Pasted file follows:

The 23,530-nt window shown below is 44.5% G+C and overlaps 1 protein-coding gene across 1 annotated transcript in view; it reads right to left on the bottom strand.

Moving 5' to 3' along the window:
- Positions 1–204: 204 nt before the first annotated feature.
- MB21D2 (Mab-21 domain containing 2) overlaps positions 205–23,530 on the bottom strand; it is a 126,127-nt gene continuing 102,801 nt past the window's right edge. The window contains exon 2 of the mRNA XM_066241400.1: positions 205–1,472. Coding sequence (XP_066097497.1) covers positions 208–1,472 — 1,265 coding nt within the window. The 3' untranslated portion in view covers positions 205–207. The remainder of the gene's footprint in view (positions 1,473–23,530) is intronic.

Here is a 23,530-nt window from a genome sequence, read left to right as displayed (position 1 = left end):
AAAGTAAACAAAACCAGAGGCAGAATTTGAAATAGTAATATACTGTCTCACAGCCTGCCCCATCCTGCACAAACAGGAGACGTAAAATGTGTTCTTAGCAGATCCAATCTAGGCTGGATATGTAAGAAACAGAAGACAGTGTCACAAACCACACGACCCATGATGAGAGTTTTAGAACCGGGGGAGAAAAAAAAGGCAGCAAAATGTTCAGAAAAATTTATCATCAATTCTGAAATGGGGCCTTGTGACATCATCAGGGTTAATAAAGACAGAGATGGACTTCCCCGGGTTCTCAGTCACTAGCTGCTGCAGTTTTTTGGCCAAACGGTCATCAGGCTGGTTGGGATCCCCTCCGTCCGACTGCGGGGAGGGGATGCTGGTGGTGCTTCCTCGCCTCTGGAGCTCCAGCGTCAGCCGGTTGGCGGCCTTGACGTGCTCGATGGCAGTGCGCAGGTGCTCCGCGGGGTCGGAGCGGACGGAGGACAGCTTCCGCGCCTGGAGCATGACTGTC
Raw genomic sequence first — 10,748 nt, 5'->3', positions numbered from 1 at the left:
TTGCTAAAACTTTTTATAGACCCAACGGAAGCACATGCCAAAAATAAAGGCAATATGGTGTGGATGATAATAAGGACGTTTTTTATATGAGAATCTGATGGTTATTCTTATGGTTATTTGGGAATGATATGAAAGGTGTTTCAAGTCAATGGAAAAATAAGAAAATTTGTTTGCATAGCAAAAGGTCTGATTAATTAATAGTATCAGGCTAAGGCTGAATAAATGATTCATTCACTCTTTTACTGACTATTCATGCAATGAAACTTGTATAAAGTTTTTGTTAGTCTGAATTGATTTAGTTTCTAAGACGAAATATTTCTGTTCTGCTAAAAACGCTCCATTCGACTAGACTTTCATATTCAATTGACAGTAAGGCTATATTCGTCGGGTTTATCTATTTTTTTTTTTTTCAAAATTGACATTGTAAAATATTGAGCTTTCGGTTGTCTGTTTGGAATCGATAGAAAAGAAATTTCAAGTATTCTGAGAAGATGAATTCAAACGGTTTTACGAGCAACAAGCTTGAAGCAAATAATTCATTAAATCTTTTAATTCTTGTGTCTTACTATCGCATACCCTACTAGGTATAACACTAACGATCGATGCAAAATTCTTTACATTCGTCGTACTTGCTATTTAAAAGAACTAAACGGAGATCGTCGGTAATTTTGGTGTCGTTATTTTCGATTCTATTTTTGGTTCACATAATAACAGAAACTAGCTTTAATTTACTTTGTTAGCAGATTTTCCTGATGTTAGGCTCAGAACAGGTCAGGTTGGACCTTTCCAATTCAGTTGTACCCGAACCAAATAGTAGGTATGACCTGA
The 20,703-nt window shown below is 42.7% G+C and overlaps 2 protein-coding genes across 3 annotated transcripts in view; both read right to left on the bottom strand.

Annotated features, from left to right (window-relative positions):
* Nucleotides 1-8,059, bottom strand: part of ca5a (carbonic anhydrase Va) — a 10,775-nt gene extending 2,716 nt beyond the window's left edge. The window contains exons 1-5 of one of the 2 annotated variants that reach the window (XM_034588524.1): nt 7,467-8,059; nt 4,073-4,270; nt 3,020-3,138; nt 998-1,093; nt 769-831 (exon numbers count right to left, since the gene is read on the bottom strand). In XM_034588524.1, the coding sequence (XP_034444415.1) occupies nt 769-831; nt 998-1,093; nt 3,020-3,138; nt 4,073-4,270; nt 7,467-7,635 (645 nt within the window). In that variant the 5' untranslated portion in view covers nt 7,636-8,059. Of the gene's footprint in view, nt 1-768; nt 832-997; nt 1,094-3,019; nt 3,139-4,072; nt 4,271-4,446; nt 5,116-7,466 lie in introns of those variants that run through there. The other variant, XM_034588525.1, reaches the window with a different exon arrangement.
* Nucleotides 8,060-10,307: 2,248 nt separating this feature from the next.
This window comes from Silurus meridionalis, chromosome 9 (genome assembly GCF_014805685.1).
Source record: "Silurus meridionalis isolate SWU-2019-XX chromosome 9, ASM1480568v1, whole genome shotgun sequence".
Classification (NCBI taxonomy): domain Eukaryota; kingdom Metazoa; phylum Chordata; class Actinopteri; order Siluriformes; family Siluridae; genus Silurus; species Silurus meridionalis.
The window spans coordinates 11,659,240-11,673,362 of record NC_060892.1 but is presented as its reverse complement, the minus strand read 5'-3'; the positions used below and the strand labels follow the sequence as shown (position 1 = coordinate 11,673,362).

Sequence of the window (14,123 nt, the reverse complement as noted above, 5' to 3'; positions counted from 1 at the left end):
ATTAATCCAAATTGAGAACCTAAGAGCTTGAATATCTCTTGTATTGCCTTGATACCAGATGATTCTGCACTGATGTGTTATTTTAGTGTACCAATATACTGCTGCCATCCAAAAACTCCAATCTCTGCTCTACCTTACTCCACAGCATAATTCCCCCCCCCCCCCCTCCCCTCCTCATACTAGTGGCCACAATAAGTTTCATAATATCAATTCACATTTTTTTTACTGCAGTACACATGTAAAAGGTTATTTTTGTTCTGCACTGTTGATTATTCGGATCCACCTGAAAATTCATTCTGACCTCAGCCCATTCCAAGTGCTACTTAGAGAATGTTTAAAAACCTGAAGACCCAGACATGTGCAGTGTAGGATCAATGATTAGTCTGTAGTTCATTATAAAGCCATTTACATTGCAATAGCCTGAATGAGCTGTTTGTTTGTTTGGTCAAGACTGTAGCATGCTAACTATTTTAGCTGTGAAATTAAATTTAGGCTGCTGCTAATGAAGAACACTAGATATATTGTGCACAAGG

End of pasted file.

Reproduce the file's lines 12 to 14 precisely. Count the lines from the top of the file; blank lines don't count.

* Nucleotides 8,060-10,307: 2,248 nt separating this feature from the next.
This window comes from Silurus meridionalis, chromosome 9 (genome assembly GCF_014805685.1).
Source record: "Silurus meridionalis isolate SWU-2019-XX chromosome 9, ASM1480568v1, whole genome shotgun sequence".